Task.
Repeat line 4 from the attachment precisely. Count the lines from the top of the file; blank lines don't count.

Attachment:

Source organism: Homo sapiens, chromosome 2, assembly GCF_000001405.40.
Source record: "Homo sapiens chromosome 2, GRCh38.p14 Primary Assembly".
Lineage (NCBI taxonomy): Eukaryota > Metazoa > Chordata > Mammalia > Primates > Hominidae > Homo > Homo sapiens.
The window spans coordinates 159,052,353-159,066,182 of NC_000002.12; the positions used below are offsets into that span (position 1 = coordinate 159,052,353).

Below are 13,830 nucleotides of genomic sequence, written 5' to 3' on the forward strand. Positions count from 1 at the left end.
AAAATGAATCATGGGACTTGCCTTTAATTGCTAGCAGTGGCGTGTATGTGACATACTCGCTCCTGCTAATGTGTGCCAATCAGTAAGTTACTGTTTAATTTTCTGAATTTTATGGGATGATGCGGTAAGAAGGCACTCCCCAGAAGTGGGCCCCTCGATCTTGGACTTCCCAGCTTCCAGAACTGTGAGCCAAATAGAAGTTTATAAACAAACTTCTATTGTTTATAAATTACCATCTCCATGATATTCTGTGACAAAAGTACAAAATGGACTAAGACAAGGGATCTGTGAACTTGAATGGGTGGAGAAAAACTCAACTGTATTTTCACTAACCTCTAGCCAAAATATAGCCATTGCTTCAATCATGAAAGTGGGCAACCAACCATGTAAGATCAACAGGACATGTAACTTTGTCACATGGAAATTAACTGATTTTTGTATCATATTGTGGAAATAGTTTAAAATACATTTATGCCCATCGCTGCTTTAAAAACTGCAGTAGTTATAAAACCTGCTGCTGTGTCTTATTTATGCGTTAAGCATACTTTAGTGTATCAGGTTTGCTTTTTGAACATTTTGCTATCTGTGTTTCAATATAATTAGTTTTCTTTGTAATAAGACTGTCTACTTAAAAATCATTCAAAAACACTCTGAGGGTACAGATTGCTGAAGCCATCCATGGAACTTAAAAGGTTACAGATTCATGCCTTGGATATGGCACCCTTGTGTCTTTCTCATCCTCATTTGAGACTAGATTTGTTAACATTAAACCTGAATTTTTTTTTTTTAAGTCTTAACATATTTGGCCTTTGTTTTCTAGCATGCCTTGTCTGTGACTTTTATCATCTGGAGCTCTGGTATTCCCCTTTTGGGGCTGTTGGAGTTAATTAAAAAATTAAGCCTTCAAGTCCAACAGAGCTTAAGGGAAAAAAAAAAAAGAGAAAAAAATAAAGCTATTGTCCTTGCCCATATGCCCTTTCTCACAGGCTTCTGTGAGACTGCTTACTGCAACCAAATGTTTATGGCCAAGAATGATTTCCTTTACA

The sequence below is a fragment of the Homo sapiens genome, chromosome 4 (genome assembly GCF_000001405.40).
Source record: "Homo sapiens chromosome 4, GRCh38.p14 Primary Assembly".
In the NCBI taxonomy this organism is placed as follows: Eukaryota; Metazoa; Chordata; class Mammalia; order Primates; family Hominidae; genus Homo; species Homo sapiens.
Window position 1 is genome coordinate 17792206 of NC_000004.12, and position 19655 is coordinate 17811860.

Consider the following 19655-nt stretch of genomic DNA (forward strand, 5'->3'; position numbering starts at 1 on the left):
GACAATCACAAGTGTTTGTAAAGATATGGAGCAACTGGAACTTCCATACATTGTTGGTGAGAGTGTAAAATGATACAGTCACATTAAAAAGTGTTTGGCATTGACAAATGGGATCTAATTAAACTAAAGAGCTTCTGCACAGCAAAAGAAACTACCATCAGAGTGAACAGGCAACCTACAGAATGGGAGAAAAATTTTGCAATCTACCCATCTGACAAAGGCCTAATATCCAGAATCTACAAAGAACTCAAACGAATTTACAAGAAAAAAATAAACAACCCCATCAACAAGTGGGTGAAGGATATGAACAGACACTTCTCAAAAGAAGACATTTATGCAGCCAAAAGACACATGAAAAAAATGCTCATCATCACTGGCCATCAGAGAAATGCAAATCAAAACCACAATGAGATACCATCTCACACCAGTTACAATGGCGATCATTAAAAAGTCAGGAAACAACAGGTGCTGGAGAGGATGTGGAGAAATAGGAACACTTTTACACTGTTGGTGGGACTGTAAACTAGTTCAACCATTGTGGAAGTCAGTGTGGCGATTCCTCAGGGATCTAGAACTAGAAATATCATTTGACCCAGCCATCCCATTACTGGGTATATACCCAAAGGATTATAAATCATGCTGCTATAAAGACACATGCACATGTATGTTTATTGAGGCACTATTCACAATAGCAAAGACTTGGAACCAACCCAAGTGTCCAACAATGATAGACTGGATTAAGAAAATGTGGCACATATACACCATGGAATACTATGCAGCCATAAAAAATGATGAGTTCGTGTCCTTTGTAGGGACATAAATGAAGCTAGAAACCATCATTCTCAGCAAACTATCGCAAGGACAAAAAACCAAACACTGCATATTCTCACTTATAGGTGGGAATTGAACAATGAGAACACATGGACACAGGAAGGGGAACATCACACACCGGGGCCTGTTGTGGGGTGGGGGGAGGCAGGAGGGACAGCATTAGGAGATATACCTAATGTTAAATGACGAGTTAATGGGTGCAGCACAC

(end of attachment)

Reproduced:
The window spans coordinates 159,052,353-159,066,182 of NC_000002.12; the positions used below are offsets into that span (position 1 = coordinate 159,052,353).